Social Concepts

Branding Success

Posted on: April 5, 2011

What does Snooki, Pauly D, and the rest of the cast of Jersey Shore have in common (Besides that effervescent oompa-loompa orange glow)?

You may hate these Jersey folks, but their doing one hell of a job at branding themselves across the nation. Their branching off to other tv shows, spin-off series, and making the front cover of Rolling Stone magazine.

This actually has no relation to social media, I just really like Jersey Shore and wanted to use it as an example. Because when you analyze this trio, it does perfectly prove that branding is everything. That branding can take you to the next level. That you can brand success.

Branding is important. There, we made the Jersey Shore analogy work.

One of the primary mistakes that brands make when utilizing social media for marketing is their lack of personality and interaction through that medium. They focus strictly on marketing their brand, rather than connecting with their fans or followers. This mistake is quite common among industries and brands that have a strong presence on social media. There’s nothing unique to them that makes people gravitate to their brand.

If you ever read an O’Dwyer article, you’ll find that it frequently stresses the need for brands to use social media appropriately and LISTEN.  It’s important to build a connection with the public, because when that falters, your brand is at a standstill.

A widely recognized example for a business recognizing the importance of listening through social media is Starbucks. Three years ago, Starbucks created an online community called “My Starbucks Idea.” In it, users are able to submit their ideas to Starbucks executives. The company takes things a step further by implementing the idea, and showing its consumer-base that they’re listening. They engage merely by sharing and executing ideas.

But although Starbucks is attempting to show that they’re listening, a closer look can reveal it to be a vapid marketing strategy. Last year, Starbucks claimed that out of their 80,000 shifts into a new direction, 50 of the ideas were consumer-driven. Marketing bloggers took a closer look, however, noticing that some of the ideas were essentially re-gifted. One post from Brand Autopsy found that only eight of the ideas were actually new; the rest were already in Starbucks’ pipeline, or were simply revamped from its old practices. And some of the ideas Starbucks addressed as new were not executed entirely. Consumers complain that in the end, asking for customer input and not necessarily acting on it is worse than not asking for their opinions, at all. They also fault Starbucks for the PR driven responses they issue when engaging with their consumers; it’s not as fluid and organic as it should be on social media.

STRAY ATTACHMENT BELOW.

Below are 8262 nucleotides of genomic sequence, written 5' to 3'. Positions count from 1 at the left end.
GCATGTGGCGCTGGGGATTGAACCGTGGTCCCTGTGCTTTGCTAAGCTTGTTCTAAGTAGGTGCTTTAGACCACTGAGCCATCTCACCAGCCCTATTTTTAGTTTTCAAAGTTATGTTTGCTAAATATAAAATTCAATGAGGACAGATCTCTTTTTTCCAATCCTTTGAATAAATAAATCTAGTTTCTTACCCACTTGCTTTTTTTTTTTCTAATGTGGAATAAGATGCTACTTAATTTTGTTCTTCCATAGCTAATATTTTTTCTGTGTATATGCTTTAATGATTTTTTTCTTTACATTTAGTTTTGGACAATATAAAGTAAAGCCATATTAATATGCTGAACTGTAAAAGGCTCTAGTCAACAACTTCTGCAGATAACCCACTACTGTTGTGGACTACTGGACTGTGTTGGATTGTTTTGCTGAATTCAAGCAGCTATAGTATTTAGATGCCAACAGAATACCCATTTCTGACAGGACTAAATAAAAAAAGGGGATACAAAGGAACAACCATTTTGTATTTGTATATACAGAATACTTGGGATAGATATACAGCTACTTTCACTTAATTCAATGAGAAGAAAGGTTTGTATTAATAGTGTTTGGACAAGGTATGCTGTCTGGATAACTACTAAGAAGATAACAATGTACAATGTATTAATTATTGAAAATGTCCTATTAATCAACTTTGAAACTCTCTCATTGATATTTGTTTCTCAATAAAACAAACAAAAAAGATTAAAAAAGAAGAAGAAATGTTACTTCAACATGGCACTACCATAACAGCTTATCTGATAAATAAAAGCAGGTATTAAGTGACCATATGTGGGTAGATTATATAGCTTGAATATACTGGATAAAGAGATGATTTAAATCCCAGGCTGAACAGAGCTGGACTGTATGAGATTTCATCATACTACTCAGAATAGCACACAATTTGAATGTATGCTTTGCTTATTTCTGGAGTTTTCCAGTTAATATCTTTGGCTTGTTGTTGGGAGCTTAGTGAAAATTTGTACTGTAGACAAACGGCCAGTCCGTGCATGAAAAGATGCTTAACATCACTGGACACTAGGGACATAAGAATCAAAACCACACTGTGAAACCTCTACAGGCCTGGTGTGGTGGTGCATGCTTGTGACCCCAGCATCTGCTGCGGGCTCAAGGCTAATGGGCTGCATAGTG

As the customer mentioned above, asking for input and not acting on it is WORSE than not interacting with the public for their ideas. This will only hurt Starbucks’ brand

It’s difficult finding a clear-cut balance between monitoring what a company puts on the web, and how closely they engage with their audience. But at its core, a company that listens well to its customers and acts accordingly with them will always have a leg up on their competition, and will always have brand marketing power.


2 Responses to "Branding Success"

First, Linsey, I love this post. You described so perfectly why brand management is important and I agree. I have never seen an episode of Jersey Shore, but I can definitely tell you who Snooki and Paulie D are. So in comparison to companies, I completely understand why it’s important to keep your brand on the up-and-up online. Your post reminded me of some of the 19 “New” Rules of Social Media Copywriting in that you spoke on the company’s need to listen. Nowadays, if companies aren’t listening to its customers, likely the customers aren’t coming back to the company. Domino’s seems to be a company that has learned that lesson in that they look to social media to see what the customers want and then produce it in their pizzas. That’s brand management – maybe Starbucks should take some tips.

“Effervescent oompa-loompa orange glow,” priceless. I admit I was not a fan of Jersey Shore, I thought it was annoying and stupid, but after the continuous repeats on MTV and everybody else I know going gaga over it I decided to take a peak. I think their branding is exactly what caused me to sit for an hour and watch Sam and Ronny fight over nothing. These pseudo-celebrities are taking over our televisions. Why? Because they are marketed so well that you just want to watch them even when they are as terrible as the Jersey Shore cast.

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